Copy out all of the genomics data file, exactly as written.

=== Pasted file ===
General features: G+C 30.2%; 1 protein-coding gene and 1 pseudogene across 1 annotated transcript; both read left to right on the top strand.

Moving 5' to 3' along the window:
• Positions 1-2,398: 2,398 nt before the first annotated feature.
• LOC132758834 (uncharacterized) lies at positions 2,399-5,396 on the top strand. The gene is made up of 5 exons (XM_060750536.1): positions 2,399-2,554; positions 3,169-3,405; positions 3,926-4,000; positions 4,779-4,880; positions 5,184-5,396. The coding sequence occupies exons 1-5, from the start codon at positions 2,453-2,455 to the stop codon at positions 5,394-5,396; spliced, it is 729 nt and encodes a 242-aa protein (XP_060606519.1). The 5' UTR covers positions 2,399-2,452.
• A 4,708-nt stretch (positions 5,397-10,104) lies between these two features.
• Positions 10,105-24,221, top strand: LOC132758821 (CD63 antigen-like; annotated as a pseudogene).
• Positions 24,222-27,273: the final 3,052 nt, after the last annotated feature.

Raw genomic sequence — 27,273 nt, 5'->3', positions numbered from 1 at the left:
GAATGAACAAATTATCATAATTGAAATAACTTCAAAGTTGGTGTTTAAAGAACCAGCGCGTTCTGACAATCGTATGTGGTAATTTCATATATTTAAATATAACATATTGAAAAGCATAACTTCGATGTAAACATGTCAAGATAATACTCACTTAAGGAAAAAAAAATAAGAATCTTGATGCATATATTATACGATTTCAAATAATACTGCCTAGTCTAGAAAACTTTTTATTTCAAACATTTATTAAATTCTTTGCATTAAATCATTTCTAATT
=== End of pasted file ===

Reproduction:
General features: G+C 30.2%; 1 protein-coding gene and 1 pseudogene across 1 annotated transcript; both read left to right on the top strand.

Moving 5' to 3' along the window:
• Positions 1-2,398: 2,398 nt before the first annotated feature.
• LOC132758834 (uncharacterized) lies at positions 2,399-5,396 on the top strand. The gene is made up of 5 exons (XM_060750536.1): positions 2,399-2,554; positions 3,169-3,405; positions 3,926-4,000; positions 4,779-4,880; positions 5,184-5,396. The coding sequence occupies exons 1-5, from the start codon at positions 2,453-2,455 to the stop codon at positions 5,394-5,396; spliced, it is 729 nt and encodes a 242-aa protein (XP_060606519.1). The 5' UTR covers positions 2,399-2,452.
• A 4,708-nt stretch (positions 5,397-10,104) lies between these two features.
• Positions 10,105-24,221, top strand: LOC132758821 (CD63 antigen-like; annotated as a pseudogene).
• Positions 24,222-27,273: the final 3,052 nt, after the last annotated feature.

Raw genomic sequence — 27,273 nt, 5'->3', positions numbered from 1 at the left:
GAATGAACAAATTATCATAATTGAAATAACTTCAAAGTTGGTGTTTAAAGAACCAGCGCGTTCTGACAATCGTATGTGGTAATTTCATATATTTAAATATAACATATTGAAAAGCATAACTTCGATGTAAACATGTCAAGATAATACTCACTTAAGGAAAAAAAAATAAGAATCTTGATGCATATATTATACGATTTCAAATAATACTGCCTAGTCTAGAAAACTTTTTATTTCAAACATTTATTAAATTCTTTGCATTAAATCATTTCTAATT